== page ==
• Rangemaster Tactical Conference.  See my write up HERE
  • William Aprill’s “5 Ws of Risk”, Open Source Disarms, and Psychological Hostage Survival classes
  • Hangun Combatives’ “Optimal Snubby Survival Skills” class
  • Lone Star Medics Field and Tactical Medicine Conference.  See my write up HERE
  • Paul-E-Palooza Memorial Training Conference
  • Spirit Quest Sanctuary’s classes on Amazonian Plant Medicine
  • IPICD- “Recognizing Agonal Breathing” Course
  • And 31 hours of in-service training provided by my agency on a variety of topics


I know many of you think that 80 hours a year isn’t enough training for a professional.  It really depends.  Earlier in my training career, I averaged more than 300 hours a year of professional instruction.  As I progress, I see less and less benefit obtained for each hour of training conducted.  After completing nearly 5,000 hours of professional training in my career, I’ve already seen most of the good stuff out there!  Taking a week-long class to get just one new technique isn’t a productive use of my time.  I’m going to maintain my 80-hour training commitment in 2016 and focus my efforts on attending classes that are outside my skill set and will help me grow as an instructor.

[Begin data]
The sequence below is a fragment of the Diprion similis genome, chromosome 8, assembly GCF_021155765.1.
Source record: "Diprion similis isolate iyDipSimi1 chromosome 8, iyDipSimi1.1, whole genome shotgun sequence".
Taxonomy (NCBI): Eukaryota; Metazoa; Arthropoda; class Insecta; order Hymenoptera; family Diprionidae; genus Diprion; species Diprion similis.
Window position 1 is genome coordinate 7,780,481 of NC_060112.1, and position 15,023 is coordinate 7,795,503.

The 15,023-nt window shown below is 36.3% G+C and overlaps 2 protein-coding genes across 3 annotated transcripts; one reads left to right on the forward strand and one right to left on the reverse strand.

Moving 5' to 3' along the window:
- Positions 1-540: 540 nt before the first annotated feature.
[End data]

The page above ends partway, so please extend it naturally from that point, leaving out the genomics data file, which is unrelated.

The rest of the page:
I will continue to share what I learn in my training classes with all of my readers on this site.  Even if you can’t attend some of the cool classes I go to, you can still get some quality knowledge by reading regularly.


I believe self study is even more important than taking classes.  I learn A LOT from reading books.  It seems to be a losing battle getting Americans to read more, but I don’t think there’s a better way to get smarter about any chosen topic.  In 2015 I read 116 books.  All but 15 of them were non-fiction.  I usually read about 150 books a year, so I didn’t do very well in 2015.  I plan on getting that number back in the 150 range this year.